the pandemic has transformed teenage brains

The consequences of these changes are still unclear, but the implications are profound.

The SARS-Cov2 pandemic has had devastating effects on many levels of society. In addition to the obvious public health concern, the spread of the virus has also disrupted global supply chains with far-reaching consequences for the global economy.

In time, another question began to emerge: the psychological impact of the consequences of the pandemic. Because it’s not just about SARS-Cov2 itself. For example, more and more works tend to show that llong periods of imprisonment has been devastating to mental health many individuals, even those who have not been infected; according to the WHO, the number of cases of depression in 2020 alone increased by about 25% compared to the previous year.

Today, researchers have a little more perspective on this topic. And a very clear trend is now emerging; everything suggests that this influence psychologically has been largely underestimated, especially in young people. And the prestigious Stanford University has just added water to this mill.

We already knew from the global research effort that the pandemic had negatively affected the mental health of young people begins by stating Ian Gotlib, professor of psychology at Stanford and lead author of a recent study on the subject.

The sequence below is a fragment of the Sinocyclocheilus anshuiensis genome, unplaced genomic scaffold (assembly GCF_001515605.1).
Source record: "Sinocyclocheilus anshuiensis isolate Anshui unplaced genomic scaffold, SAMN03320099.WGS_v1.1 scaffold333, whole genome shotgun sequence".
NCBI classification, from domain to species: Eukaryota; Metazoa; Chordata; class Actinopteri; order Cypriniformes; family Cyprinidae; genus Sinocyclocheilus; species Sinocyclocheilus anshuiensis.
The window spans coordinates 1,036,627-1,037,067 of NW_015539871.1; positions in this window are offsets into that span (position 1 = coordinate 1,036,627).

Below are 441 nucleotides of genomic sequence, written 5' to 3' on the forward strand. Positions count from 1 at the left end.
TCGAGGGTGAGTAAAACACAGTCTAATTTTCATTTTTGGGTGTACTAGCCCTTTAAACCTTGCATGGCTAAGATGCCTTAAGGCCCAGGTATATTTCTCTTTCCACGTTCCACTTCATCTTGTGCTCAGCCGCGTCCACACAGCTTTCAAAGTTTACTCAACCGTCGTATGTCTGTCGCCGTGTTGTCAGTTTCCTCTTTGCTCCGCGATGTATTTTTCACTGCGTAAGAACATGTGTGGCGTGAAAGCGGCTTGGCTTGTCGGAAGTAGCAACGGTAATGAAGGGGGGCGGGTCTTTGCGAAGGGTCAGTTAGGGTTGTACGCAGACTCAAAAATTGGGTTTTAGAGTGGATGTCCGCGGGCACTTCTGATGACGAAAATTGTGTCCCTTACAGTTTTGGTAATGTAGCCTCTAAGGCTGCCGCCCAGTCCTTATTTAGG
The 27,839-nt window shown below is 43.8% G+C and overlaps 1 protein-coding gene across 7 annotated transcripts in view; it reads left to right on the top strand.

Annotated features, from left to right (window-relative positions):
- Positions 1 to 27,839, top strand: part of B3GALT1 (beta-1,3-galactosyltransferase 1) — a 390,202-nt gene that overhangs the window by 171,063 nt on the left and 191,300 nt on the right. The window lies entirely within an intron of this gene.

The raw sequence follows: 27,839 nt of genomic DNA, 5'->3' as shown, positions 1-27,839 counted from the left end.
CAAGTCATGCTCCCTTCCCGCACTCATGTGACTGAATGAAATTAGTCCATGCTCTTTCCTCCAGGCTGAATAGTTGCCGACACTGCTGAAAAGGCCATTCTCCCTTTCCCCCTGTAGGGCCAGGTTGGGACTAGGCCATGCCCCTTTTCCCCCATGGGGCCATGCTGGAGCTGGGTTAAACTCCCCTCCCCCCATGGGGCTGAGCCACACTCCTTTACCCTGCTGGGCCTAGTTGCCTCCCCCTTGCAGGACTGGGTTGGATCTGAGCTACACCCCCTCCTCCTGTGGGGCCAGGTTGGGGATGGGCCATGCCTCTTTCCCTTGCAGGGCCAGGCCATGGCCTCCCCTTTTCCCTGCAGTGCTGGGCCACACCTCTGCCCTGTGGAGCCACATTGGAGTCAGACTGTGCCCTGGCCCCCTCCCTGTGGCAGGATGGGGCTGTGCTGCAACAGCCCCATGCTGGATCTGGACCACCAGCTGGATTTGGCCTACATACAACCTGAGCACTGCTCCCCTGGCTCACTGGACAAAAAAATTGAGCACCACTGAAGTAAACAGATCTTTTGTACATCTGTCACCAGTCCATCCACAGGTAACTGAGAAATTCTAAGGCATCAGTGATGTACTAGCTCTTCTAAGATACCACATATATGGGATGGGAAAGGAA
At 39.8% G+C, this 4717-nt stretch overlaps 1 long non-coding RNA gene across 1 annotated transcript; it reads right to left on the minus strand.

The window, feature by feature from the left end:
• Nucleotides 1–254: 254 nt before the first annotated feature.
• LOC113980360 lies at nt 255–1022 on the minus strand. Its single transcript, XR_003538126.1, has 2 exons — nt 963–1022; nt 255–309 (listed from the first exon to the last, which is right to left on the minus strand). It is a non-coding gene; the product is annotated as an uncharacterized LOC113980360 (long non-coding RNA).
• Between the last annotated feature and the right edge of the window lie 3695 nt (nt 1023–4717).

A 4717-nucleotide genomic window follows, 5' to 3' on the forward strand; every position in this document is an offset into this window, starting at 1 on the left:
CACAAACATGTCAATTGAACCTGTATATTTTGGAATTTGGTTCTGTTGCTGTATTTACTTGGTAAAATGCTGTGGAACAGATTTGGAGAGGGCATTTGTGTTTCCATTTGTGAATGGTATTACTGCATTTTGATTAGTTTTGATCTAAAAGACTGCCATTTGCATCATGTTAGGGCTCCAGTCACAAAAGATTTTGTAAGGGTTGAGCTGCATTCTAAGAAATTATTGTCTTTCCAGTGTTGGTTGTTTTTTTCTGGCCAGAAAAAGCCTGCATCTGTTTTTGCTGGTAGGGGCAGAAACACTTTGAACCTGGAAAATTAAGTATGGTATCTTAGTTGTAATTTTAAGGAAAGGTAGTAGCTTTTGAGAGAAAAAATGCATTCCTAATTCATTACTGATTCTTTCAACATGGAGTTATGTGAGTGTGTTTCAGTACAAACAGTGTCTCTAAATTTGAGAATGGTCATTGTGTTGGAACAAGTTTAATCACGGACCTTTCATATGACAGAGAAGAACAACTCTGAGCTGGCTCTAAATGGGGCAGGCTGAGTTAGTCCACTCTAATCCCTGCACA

But what did we not know “, he nuances,” is if this process physically affected the brains “. The latest study he did with his colleagues, on the other hand, gave some decisive answers. And unfortunately they are quite worrying.

Marked changes in different areas of the brain

The researchers followed a cohort of 163 children and young people. Originally, they had absolutely no objective to work on the consequences of the pandemic. They planned to conduct a longitudinal study of adolescent depression.

© Pancrat via Wikimedia Commons

But after conducting a first round of studies on all the subjects, their protocol was hit hard by the pandemic; with the youth now confined, the researchers were unable to perform the many follow-up MRIs that were planned.